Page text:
Saturday, 22 January 2011

4: Wings In The Night

Howard had no difficulty creating new characters to populate his fantastic imagined worlds, that many of them are the same character in a different loin-cloth is something that the seasoned Howardian comes to accept and, perhaps, enjoy but with Solomon Kane REH found a vein of something deeper and more weighty with which to work. Kane may share some of Howards other characters propensity for violence but he is a much more complex human being that Conan or even Kull ever apear to be. As a dark, dour Puritan wandering the known and semi-known byways of late 16th century Europe and Africa Kane is driven by a seemingly philanthropic desire to combat evil and help the helpless. Kane is the sword arm of God and seems to know the burden that this role brings.
Howard set several of the Kane stories in sub-Saharan Africa, then just being penetrated by European merchants and slavers. This exotic setting allows Howard a fine broad stage to play his characters – dense steaming jungles, rumours of ancient Atlantean sorceries and wicked, forgotten cities that were old before the stones of Rome were laid. Wings In The Night sees Kane travelling through this wilderness of equatoria, discovering a deserted village that appears to have been attacked from above and setting out with all his grim purpose to rid the world of the blasphemy that ruin it, a blasphemy of winged bestial terrors that will be familiar to those who know their Howard.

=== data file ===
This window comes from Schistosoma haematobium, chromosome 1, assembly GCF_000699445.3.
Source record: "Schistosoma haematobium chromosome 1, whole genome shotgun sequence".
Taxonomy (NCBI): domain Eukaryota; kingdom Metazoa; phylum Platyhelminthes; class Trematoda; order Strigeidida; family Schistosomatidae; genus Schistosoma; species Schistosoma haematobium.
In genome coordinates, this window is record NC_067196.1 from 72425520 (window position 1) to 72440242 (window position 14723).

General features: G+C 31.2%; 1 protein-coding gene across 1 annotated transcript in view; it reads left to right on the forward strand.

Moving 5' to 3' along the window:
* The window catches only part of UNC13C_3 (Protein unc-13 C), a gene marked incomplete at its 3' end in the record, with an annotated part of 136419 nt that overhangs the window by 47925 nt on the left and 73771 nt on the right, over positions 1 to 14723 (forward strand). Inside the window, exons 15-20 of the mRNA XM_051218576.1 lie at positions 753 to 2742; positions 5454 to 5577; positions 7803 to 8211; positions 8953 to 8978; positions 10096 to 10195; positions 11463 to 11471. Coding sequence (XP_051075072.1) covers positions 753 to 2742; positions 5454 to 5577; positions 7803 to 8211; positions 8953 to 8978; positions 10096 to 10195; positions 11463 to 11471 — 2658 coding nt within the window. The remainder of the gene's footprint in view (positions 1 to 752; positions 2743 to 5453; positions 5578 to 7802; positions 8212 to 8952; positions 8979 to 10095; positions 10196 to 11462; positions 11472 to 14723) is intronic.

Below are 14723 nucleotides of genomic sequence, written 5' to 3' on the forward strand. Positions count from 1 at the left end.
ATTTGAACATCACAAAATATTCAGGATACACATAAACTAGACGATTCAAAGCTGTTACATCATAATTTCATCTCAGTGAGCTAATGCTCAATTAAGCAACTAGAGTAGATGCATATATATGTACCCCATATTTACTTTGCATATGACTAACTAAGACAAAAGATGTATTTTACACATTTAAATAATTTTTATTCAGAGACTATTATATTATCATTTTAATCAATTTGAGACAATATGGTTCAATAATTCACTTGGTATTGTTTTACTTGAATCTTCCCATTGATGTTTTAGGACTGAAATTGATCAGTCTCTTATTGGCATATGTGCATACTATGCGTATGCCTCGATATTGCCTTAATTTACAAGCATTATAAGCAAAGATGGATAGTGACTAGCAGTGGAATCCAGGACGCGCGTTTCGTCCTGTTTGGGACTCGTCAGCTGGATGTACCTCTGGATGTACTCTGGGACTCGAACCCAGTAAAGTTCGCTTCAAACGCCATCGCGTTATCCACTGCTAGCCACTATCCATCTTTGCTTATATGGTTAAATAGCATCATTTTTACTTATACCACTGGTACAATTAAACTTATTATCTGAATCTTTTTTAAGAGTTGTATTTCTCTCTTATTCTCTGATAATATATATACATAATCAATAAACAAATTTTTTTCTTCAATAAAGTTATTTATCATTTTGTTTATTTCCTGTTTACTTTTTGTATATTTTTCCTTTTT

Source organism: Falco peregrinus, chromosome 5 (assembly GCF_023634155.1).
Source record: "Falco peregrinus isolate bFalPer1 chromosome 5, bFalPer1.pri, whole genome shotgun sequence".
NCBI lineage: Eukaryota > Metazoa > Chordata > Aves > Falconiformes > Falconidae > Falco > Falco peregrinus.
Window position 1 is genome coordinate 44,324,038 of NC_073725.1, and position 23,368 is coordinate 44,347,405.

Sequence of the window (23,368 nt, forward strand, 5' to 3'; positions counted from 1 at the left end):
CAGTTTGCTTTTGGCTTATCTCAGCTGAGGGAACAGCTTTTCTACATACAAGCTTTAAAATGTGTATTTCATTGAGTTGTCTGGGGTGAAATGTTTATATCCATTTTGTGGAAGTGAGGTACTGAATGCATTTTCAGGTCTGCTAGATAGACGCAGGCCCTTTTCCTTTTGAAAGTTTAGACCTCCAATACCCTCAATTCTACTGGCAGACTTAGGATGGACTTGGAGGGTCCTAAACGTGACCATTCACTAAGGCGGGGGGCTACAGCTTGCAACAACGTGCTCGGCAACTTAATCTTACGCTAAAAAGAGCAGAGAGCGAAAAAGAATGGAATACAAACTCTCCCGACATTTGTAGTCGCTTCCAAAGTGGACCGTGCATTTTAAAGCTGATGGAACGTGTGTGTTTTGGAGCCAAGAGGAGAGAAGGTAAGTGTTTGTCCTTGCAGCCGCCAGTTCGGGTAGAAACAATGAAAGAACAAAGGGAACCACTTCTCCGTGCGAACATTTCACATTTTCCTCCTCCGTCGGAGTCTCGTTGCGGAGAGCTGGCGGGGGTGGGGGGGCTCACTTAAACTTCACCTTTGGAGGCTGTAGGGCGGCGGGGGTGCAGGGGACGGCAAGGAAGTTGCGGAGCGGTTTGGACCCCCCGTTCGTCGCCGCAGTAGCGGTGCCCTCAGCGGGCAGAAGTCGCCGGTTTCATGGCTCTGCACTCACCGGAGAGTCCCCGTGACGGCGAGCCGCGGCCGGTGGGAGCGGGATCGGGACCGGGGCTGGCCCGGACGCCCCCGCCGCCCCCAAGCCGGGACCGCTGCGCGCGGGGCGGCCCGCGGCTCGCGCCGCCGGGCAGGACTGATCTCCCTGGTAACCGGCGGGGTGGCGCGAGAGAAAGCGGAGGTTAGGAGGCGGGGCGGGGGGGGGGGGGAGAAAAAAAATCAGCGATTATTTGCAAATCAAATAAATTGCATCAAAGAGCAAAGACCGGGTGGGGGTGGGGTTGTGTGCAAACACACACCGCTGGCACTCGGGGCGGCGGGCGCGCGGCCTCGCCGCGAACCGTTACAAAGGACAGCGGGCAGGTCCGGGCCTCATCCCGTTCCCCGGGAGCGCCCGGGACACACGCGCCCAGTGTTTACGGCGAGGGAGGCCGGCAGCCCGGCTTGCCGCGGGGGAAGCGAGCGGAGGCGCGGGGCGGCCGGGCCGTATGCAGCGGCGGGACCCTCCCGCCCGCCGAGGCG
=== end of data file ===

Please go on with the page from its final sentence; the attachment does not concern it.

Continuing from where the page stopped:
Kane may appear to be more philanthropic than Conan, who’s constant wenching and reiving are done for simple personal pleasure but in the silent, violent Puritan the modern reader can readily detect a vehicle for Howard’s views on race and civilisation, views that have been split and examined with the diamond cutter zeal only found with internet nerd of fantasy fandom. Howard’s views, wether his own or those placed in the mouth of his characters, will not sit easy with many modern readers and whilst they may be distasteful and ignorant they are not nearly as unpalatable as those of his apologists or detractors who seek to either exhonerate or condemn a man who died in 1936 using the moral standards of today. That said Wings In The Night contains a paragraph that is the purest Howard, and one that is most often cited for his prosecution.
Kane stood, an unconscious statue of triumph - the ancient empires fall, the dark-skinned peoples fade and even the demons of antiquity gasp their last, but over all stands the Aryan barbarian, white-skinned, cold-eyed, dominant, the supreme fighting man of the earth, whether he be clad in wolf-hide and horned helmet, or boots and doublet - whether he bear in his hand battle-ax or rapier - whether he be called Dorian, Saxon or Englishman - whether his name is Jason, Hengist or Solomon Kane.
For Howard violence spoke louder than words, and although popular culture may know his Barbarians better than his Puritans the Solomon Kane stories are at the very heart of understanding this complex writer.

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